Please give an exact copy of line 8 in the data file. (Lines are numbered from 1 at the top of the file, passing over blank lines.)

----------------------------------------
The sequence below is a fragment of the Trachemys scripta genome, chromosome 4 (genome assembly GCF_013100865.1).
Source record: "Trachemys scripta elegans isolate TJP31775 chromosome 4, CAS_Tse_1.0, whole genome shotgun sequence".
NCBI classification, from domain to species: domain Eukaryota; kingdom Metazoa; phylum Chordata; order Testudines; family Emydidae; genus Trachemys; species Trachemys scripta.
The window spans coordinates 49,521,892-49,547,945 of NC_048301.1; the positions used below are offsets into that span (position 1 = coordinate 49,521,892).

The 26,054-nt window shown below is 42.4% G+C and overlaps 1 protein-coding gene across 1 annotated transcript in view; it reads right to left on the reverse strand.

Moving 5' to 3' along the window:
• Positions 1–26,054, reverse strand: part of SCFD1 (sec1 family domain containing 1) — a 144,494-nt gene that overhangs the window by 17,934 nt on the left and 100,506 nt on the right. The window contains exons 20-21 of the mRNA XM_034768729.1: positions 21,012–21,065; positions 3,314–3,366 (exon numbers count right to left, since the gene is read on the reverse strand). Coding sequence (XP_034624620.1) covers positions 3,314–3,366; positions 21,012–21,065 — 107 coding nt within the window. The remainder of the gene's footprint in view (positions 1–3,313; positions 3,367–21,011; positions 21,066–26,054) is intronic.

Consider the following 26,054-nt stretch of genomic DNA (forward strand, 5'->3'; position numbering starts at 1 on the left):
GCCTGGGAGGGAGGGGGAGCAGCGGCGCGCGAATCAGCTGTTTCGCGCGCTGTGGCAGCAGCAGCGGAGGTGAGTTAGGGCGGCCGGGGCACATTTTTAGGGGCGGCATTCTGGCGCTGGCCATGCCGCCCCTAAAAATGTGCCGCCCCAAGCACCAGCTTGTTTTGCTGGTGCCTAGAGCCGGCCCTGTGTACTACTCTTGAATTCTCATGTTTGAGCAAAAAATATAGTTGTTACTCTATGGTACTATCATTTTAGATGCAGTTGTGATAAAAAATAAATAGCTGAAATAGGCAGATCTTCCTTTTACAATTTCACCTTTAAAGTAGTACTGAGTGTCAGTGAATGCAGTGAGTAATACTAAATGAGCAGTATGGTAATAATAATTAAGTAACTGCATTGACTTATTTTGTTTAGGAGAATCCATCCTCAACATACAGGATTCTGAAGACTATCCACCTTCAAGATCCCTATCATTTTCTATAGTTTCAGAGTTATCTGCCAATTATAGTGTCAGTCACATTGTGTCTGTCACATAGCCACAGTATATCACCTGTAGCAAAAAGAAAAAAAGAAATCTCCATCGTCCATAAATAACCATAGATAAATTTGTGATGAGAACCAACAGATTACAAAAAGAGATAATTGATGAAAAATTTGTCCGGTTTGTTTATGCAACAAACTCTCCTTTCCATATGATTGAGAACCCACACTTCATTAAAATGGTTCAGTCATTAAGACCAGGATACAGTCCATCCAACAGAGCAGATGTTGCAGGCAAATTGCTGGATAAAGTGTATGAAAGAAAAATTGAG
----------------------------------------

Consider the following 26,054-nt stretch of genomic DNA (forward strand, 5'->3'; position numbering starts at 1 on the left):